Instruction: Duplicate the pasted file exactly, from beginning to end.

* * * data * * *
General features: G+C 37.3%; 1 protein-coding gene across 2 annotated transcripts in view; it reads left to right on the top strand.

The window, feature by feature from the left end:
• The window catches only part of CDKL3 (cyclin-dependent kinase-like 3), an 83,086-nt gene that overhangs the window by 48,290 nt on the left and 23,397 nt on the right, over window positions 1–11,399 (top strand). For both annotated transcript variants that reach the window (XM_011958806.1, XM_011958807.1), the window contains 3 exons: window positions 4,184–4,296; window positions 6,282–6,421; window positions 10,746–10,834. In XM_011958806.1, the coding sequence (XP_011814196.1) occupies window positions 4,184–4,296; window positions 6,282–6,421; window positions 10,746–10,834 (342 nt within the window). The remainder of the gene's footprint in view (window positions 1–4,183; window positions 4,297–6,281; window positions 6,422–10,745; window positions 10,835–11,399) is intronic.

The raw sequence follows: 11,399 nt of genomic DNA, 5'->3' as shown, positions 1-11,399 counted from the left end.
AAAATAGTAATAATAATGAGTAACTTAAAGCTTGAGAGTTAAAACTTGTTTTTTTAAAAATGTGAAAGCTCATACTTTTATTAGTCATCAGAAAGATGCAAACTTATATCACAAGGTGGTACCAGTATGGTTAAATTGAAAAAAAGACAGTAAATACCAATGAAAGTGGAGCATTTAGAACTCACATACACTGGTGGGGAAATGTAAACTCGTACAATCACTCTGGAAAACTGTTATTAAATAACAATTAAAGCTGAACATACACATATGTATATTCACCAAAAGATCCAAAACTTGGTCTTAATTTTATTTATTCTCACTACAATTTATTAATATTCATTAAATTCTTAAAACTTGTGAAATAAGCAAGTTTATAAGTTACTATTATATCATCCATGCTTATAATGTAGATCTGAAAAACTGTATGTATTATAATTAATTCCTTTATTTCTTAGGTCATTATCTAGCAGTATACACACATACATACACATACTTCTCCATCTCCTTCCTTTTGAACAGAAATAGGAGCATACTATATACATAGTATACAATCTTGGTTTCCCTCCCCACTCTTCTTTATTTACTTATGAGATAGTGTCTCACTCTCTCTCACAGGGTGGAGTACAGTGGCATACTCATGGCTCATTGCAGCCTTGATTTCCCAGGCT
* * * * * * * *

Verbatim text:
General features: G+C 37.3%; 1 protein-coding gene across 2 annotated transcripts in view; it reads left to right on the top strand.

The window, feature by feature from the left end:
• The window catches only part of CDKL3 (cyclin-dependent kinase-like 3), an 83,086-nt gene that overhangs the window by 48,290 nt on the left and 23,397 nt on the right, over window positions 1–11,399 (top strand). For both annotated transcript variants that reach the window (XM_011958806.1, XM_011958807.1), the window contains 3 exons: window positions 4,184–4,296; window positions 6,282–6,421; window positions 10,746–10,834. In XM_011958806.1, the coding sequence (XP_011814196.1) occupies window positions 4,184–4,296; window positions 6,282–6,421; window positions 10,746–10,834 (342 nt within the window). The remainder of the gene's footprint in view (window positions 1–4,183; window positions 4,297–6,281; window positions 6,422–10,745; window positions 10,835–11,399) is intronic.

The raw sequence follows: 11,399 nt of genomic DNA, 5'->3' as shown, positions 1-11,399 counted from the left end.
AAAATAGTAATAATAATGAGTAACTTAAAGCTTGAGAGTTAAAACTTGTTTTTTTAAAAATGTGAAAGCTCATACTTTTATTAGTCATCAGAAAGATGCAAACTTATATCACAAGGTGGTACCAGTATGGTTAAATTGAAAAAAAGACAGTAAATACCAATGAAAGTGGAGCATTTAGAACTCACATACACTGGTGGGGAAATGTAAACTCGTACAATCACTCTGGAAAACTGTTATTAAATAACAATTAAAGCTGAACATACACATATGTATATTCACCAAAAGATCCAAAACTTGGTCTTAATTTTATTTATTCTCACTACAATTTATTAATATTCATTAAATTCTTAAAACTTGTGAAATAAGCAAGTTTATAAGTTACTATTATATCATCCATGCTTATAATGTAGATCTGAAAAACTGTATGTATTATAATTAATTCCTTTATTTCTTAGGTCATTATCTAGCAGTATACACACATACATACACATACTTCTCCATCTCCTTCCTTTTGAACAGAAATAGGAGCATACTATATACATAGTATACAATCTTGGTTTCCCTCCCCACTCTTCTTTATTTACTTATGAGATAGTGTCTCACTCTCTCTCACAGGGTGGAGTACAGTGGCATACTCATGGCTCATTGCAGCCTTGATTTCCCAGGCT